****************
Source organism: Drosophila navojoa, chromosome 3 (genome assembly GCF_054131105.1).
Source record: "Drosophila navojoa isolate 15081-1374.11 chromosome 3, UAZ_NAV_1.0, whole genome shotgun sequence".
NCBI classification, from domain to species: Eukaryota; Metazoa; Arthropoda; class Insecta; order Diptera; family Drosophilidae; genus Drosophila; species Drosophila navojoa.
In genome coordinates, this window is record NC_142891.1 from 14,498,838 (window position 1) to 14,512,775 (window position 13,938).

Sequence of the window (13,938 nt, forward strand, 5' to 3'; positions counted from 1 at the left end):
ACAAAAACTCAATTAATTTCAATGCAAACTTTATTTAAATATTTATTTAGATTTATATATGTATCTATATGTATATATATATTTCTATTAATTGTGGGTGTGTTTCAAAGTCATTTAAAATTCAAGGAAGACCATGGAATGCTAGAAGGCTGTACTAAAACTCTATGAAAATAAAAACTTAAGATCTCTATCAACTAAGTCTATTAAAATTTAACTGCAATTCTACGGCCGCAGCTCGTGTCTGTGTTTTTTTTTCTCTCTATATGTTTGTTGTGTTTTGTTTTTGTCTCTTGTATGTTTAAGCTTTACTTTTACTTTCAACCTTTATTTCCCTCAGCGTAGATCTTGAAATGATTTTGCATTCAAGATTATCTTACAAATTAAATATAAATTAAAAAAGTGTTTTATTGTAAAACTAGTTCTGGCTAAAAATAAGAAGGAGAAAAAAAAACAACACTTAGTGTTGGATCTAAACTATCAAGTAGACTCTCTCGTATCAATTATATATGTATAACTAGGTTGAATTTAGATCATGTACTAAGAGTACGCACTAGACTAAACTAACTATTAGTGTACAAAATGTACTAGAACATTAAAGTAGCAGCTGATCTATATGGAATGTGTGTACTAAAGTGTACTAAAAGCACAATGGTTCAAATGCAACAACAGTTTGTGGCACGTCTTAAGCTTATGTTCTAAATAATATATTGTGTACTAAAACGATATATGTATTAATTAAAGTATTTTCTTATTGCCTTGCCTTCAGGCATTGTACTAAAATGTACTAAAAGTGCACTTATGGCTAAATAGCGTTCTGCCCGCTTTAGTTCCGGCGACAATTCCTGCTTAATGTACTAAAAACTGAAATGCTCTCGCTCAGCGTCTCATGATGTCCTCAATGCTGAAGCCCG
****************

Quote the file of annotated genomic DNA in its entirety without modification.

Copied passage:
Source organism: Drosophila navojoa, chromosome 3 (genome assembly GCF_054131105.1).
Source record: "Drosophila navojoa isolate 15081-1374.11 chromosome 3, UAZ_NAV_1.0, whole genome shotgun sequence".
NCBI classification, from domain to species: Eukaryota; Metazoa; Arthropoda; class Insecta; order Diptera; family Drosophilidae; genus Drosophila; species Drosophila navojoa.
In genome coordinates, this window is record NC_142891.1 from 14,498,838 (window position 1) to 14,512,775 (window position 13,938).

Sequence of the window (13,938 nt, forward strand, 5' to 3'; positions counted from 1 at the left end):
ACAAAAACTCAATTAATTTCAATGCAAACTTTATTTAAATATTTATTTAGATTTATATATGTATCTATATGTATATATATATTTCTATTAATTGTGGGTGTGTTTCAAAGTCATTTAAAATTCAAGGAAGACCATGGAATGCTAGAAGGCTGTACTAAAACTCTATGAAAATAAAAACTTAAGATCTCTATCAACTAAGTCTATTAAAATTTAACTGCAATTCTACGGCCGCAGCTCGTGTCTGTGTTTTTTTTTCTCTCTATATGTTTGTTGTGTTTTGTTTTTGTCTCTTGTATGTTTAAGCTTTACTTTTACTTTCAACCTTTATTTCCCTCAGCGTAGATCTTGAAATGATTTTGCATTCAAGATTATCTTACAAATTAAATATAAATTAAAAAAGTGTTTTATTGTAAAACTAGTTCTGGCTAAAAATAAGAAGGAGAAAAAAAAACAACACTTAGTGTTGGATCTAAACTATCAAGTAGACTCTCTCGTATCAATTATATATGTATAACTAGGTTGAATTTAGATCATGTACTAAGAGTACGCACTAGACTAAACTAACTATTAGTGTACAAAATGTACTAGAACATTAAAGTAGCAGCTGATCTATATGGAATGTGTGTACTAAAGTGTACTAAAAGCACAATGGTTCAAATGCAACAACAGTTTGTGGCACGTCTTAAGCTTATGTTCTAAATAATATATTGTGTACTAAAACGATATATGTATTAATTAAAGTATTTTCTTATTGCCTTGCCTTCAGGCATTGTACTAAAATGTACTAAAAGTGCACTTATGGCTAAATAGCGTTCTGCCCGCTTTAGTTCCGGCGACAATTCCTGCTTAATGTACTAAAAACTGAAATGCTCTCGCTCAGCGTCTCATGATGTCCTCAATGCTGAAGCCCG